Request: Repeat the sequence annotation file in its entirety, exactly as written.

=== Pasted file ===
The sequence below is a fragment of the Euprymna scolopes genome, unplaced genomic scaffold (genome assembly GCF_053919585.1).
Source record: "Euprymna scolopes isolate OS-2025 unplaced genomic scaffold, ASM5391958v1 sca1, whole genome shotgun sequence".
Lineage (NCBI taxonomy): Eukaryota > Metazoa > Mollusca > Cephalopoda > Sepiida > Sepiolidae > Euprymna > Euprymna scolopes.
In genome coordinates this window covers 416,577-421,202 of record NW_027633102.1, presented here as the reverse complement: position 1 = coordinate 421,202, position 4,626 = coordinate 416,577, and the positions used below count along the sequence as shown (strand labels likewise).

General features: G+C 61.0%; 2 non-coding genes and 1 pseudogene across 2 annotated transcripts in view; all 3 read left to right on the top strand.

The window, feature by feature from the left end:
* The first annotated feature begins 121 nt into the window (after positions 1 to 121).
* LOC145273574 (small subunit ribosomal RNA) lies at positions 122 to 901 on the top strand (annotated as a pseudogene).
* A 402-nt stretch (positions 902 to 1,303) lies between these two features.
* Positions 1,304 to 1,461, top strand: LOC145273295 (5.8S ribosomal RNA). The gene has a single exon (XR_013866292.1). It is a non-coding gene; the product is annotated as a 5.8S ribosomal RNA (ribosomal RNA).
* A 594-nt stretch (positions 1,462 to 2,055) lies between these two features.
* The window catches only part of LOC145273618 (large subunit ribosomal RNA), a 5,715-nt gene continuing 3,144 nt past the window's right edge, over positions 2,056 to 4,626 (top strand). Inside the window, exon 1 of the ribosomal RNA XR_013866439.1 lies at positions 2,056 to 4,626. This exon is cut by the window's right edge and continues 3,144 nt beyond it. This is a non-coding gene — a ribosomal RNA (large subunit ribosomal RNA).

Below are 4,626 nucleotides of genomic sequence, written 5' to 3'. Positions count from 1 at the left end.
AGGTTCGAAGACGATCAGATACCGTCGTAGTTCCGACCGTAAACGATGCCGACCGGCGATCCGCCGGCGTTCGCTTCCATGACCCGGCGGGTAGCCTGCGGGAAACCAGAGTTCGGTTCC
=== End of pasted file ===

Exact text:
The sequence below is a fragment of the Euprymna scolopes genome, unplaced genomic scaffold (genome assembly GCF_053919585.1).
Source record: "Euprymna scolopes isolate OS-2025 unplaced genomic scaffold, ASM5391958v1 sca1, whole genome shotgun sequence".
Lineage (NCBI taxonomy): Eukaryota > Metazoa > Mollusca > Cephalopoda > Sepiida > Sepiolidae > Euprymna > Euprymna scolopes.
In genome coordinates this window covers 416,577-421,202 of record NW_027633102.1, presented here as the reverse complement: position 1 = coordinate 421,202, position 4,626 = coordinate 416,577, and the positions used below count along the sequence as shown (strand labels likewise).

General features: G+C 61.0%; 2 non-coding genes and 1 pseudogene across 2 annotated transcripts in view; all 3 read left to right on the top strand.

The window, feature by feature from the left end:
* The first annotated feature begins 121 nt into the window (after positions 1 to 121).
* LOC145273574 (small subunit ribosomal RNA) lies at positions 122 to 901 on the top strand (annotated as a pseudogene).
* A 402-nt stretch (positions 902 to 1,303) lies between these two features.
* Positions 1,304 to 1,461, top strand: LOC145273295 (5.8S ribosomal RNA). The gene has a single exon (XR_013866292.1). It is a non-coding gene; the product is annotated as a 5.8S ribosomal RNA (ribosomal RNA).
* A 594-nt stretch (positions 1,462 to 2,055) lies between these two features.
* The window catches only part of LOC145273618 (large subunit ribosomal RNA), a 5,715-nt gene continuing 3,144 nt past the window's right edge, over positions 2,056 to 4,626 (top strand). Inside the window, exon 1 of the ribosomal RNA XR_013866439.1 lies at positions 2,056 to 4,626. This exon is cut by the window's right edge and continues 3,144 nt beyond it. This is a non-coding gene — a ribosomal RNA (large subunit ribosomal RNA).

Below are 4,626 nucleotides of genomic sequence, written 5' to 3'. Positions count from 1 at the left end.
AGGTTCGAAGACGATCAGATACCGTCGTAGTTCCGACCGTAAACGATGCCGACCGGCGATCCGCCGGCGTTCGCTTCCATGACCCGGCGGGTAGCCTGCGGGAAACCAGAGTTCGGTTCC